US

How one group of mums is mobilising to tackle the US baby formula shortage ‘crisis’

In the leafy suburb of Potomac in Maryland a group of mums is mobilising.

Facing nationwide shortages of infant formula, the Nappy Network charity is stepping up.

For a couple of months, they’ve been holding a weekly formula drive and the logo says it all: “Bring what you can, take what you need.”

Here, parents can drop off donations of formula for families with babies and infants to feed.

Two small tables are set up, and as soon as handouts arrive, they’re picked up.

Margot Sandoval, 38, has struggled finding formula for her four-month-old baby, Kevin.

“The day before yesterday I went to like eight or nine stores looking for it but there isn’t any,” she said.

More on Maryland

‘Sense of panic’

Lindsay Gill set up the Nappy Network, and described the situation as a “crisis”.

“There’s gonna be a sense of panic when you go into a store and the shelves are bare and there’s no other option to feed your child,” she said.

“There’s no formula available. So whether you have access to money or not it doesn’t matter, if there’s nothing to buy we’re all in need.”

Margot Sandoval, 38, has struggled finding formula for her four-month-old baby, Kevin
Image:
Margot Sandoval has struggled to find formula anywhere

Emmanuel Newsome has a seven-week-old daughter at home. He’s come to collect a small packet of formula, the brand he uses is impossible to find elsewhere.

“It’s extremely hard. So we’ve been to a bunch of different stores, haven’t seen anything on the shelves, we look online, there’s nothing online,” he said.

Why is there a baby formula shortage in the US?

There have been widespread shortages of baby formula in the US since February due to potential contamination issues at a major manufacturing plant.

Abbott Laboratories was forced to shut its site in Sturgis, Michigan and recall a number of its powdered formula products after four babies who had been given formula developed bacterial infections.

The four cases were reported in Minnesota, Ohio and Texas between September and February, with two of the babies dying. Although no firm link between Abbott-produced formula has been proven, the Michigan factory is still closed following the six-week investigation by regulator the Food and Drug Administration (FDA).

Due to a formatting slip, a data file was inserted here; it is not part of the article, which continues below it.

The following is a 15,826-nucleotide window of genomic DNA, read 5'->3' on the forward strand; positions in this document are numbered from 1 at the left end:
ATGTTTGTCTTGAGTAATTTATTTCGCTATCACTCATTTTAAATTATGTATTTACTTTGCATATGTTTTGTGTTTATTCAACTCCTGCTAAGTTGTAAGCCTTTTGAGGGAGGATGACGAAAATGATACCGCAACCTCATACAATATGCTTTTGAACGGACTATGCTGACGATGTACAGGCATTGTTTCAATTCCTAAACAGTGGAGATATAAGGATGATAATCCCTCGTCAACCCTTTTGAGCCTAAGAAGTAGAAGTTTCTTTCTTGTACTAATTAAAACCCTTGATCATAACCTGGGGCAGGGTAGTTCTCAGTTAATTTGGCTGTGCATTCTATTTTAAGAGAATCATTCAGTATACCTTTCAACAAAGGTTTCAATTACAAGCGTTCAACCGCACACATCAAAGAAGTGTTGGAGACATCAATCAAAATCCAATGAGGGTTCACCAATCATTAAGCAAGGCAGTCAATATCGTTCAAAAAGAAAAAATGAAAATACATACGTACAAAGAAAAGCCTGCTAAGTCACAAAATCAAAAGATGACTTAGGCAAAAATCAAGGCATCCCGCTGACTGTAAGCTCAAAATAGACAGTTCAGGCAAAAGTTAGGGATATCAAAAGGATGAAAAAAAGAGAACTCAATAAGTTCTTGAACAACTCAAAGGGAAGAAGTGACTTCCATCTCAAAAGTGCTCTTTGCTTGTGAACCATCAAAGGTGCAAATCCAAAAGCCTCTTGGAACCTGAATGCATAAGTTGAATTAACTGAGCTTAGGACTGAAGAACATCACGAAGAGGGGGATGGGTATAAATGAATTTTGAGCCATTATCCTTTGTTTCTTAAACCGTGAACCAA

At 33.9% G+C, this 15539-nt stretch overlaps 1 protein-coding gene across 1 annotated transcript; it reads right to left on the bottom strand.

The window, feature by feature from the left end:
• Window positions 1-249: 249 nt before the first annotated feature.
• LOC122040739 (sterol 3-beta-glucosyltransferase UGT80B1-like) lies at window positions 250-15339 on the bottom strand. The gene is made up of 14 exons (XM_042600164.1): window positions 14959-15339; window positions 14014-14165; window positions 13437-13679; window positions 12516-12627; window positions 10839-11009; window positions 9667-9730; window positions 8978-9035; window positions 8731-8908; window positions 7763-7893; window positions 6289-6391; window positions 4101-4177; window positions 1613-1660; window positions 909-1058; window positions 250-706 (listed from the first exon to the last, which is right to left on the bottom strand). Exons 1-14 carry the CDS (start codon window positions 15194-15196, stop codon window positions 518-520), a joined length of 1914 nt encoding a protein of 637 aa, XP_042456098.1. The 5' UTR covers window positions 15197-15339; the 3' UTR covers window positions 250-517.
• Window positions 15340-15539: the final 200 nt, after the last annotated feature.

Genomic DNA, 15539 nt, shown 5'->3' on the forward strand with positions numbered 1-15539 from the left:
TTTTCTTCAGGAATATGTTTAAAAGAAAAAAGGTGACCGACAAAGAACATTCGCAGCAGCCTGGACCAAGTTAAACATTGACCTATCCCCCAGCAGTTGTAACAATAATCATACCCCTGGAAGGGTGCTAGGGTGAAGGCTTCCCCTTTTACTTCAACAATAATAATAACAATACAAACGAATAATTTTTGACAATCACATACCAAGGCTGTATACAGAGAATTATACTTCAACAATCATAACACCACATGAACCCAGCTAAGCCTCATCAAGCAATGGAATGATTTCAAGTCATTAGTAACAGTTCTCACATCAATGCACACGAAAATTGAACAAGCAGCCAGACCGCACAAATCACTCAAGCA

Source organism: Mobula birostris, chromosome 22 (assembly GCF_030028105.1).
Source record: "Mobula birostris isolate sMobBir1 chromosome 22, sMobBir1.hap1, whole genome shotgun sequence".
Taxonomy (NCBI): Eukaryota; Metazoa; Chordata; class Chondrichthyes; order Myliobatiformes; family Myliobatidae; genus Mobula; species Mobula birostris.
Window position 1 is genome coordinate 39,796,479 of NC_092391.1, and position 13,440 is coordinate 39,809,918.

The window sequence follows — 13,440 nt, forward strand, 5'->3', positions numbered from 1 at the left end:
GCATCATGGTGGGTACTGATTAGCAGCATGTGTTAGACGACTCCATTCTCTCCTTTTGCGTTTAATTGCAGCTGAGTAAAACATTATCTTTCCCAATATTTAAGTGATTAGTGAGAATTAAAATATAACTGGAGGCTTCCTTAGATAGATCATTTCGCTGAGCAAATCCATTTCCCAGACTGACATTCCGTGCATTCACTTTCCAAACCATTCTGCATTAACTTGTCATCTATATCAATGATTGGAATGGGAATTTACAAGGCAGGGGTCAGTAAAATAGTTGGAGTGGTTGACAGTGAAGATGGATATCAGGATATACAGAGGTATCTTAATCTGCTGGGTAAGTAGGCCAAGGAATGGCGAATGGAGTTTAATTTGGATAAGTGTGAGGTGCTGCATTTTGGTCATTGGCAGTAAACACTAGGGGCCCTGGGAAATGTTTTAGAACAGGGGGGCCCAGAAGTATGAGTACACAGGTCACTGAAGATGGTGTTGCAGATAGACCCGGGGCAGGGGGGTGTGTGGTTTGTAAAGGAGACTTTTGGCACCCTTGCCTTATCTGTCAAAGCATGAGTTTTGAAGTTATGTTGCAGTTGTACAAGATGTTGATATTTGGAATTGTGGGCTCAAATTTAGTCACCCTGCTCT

A preliminary report in March showed traces of the bacteria cronobacter on surfaces in the plant – but none in areas where powder is made.

The FDA and Abbott say they are working to resolve the problem, with the White House stepping in by invoking emergency legislation to boost production of formula.

But shortages are expected to continue as Abbott says that even after it reopens the Michigan plant, it will take eight to 10 weeks to get new products on shelves.

Cronobacter naturally occurs in soil and water, and although rare, can be fatal to babies, causing dangerous blood infections and swelling of the brain.

Mr Newsome can’t believe there’s such a crisis in the US.

“We’re one of the largest GDPs in the world, it’s kind of concerning to have a basic necessity run short,” he said.

This isn’t the kind of neighbourhood you’d expect would need handouts.

But the shortages are affecting every community across America.

Read more:
Biden moves to ease formula shortages

Ana Guzman has a one-year-old daughter and says it’s “unimaginable” she’s relying on charity to help feed her.

“It’s very stressful, and it is something that’s constantly on your mind because you know how many times your child eats a day and you know how long the formula lasts,” she said.

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